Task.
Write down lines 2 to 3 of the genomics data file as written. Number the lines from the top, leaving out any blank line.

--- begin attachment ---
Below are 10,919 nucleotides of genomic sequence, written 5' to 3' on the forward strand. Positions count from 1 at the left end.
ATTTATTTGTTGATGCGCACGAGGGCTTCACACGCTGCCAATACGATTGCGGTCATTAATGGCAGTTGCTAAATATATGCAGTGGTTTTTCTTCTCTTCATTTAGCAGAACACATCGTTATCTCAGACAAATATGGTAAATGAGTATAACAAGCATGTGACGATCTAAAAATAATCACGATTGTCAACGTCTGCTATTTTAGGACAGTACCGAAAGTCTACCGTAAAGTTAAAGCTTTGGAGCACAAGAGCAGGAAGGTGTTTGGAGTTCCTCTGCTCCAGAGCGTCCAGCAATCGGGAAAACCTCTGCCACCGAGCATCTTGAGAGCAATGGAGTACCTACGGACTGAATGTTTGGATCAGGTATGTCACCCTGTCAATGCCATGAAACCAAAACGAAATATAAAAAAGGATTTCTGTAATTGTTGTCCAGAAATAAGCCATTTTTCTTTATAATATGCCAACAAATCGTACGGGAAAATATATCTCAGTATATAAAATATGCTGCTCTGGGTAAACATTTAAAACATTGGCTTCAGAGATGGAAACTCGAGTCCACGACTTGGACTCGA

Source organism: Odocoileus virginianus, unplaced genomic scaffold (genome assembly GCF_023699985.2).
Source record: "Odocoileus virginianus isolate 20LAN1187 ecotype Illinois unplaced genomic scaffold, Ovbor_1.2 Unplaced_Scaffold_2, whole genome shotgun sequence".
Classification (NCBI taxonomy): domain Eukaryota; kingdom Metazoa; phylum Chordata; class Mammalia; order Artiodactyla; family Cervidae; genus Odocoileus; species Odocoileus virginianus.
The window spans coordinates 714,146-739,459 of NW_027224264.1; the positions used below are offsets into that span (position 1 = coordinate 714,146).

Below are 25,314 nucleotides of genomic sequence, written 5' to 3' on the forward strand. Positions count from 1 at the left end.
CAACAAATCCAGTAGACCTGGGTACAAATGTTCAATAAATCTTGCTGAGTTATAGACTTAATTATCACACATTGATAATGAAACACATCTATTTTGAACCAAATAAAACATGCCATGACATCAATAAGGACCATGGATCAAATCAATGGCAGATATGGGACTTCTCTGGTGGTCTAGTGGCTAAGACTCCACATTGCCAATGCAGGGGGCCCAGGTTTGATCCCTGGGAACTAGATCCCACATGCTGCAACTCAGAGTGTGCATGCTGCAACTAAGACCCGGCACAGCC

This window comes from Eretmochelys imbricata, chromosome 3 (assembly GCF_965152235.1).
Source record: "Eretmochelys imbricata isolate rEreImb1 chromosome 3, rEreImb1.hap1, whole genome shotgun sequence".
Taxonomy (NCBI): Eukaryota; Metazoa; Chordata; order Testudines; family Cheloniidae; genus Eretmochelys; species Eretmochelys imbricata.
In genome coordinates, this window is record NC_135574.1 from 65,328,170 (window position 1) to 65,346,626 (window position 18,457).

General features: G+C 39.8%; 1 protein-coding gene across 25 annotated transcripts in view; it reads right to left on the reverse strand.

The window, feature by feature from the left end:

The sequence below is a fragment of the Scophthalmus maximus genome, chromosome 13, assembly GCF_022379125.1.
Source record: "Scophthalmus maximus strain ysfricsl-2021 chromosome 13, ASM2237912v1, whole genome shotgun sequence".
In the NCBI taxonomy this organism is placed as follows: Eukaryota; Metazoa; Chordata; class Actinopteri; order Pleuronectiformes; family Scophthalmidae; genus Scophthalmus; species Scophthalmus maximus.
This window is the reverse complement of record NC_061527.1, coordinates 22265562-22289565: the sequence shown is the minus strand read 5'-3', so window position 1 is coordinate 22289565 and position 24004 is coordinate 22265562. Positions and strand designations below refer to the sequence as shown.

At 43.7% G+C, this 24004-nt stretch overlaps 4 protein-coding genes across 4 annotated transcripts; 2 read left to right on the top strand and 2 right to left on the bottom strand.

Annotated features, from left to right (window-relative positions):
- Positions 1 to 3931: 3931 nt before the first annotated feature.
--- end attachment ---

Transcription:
ATTTATTTGTTGATGCGCACGAGGGCTTCACACGCTGCCAATACGATTGCGGTCATTAATGGCAGTTGCTAAATATATGCAGTGGTTTTTCTTCTCTTCATTTAGCAGAACACATCGTTATCTCAGACAAATATGGTAAATGAGTATAACAAGCATGTGACGATCTAAAAATAATCACGATTGTCAACGTCTGCTATTTTAGGACAGTACCGAAAGTCTACCGTAAAGTTAAAGCTTTGGAGCACAAGAGCAGGAAGGTGTTTGGAGTTCCTCTGCTCCAGAGCGTCCAGCAATCGGGAAAACCTCTGCCACCGAGCATCTTGAGAGCAATGGAGTACCTACGGACTGAATGTTTGGATCAGGTATGTCACCCTGTCAATGCCATGAAACCAAAACGAAATATAAAAAAGGATTTCTGTAATTGTTGTCCAGAAATAAGCCATTTTTCTTTATAATATGCCAACAAATCGTACGGGAAAATATATCTCAGTATATAAAATATGCTGCTCTGGGTAAACATTTAAAACATTGGCTTCAGAGATGGAAACTCGAGTCCACGACTTGGACTCGA

Source organism: Odocoileus virginianus, unplaced genomic scaffold (genome assembly GCF_023699985.2).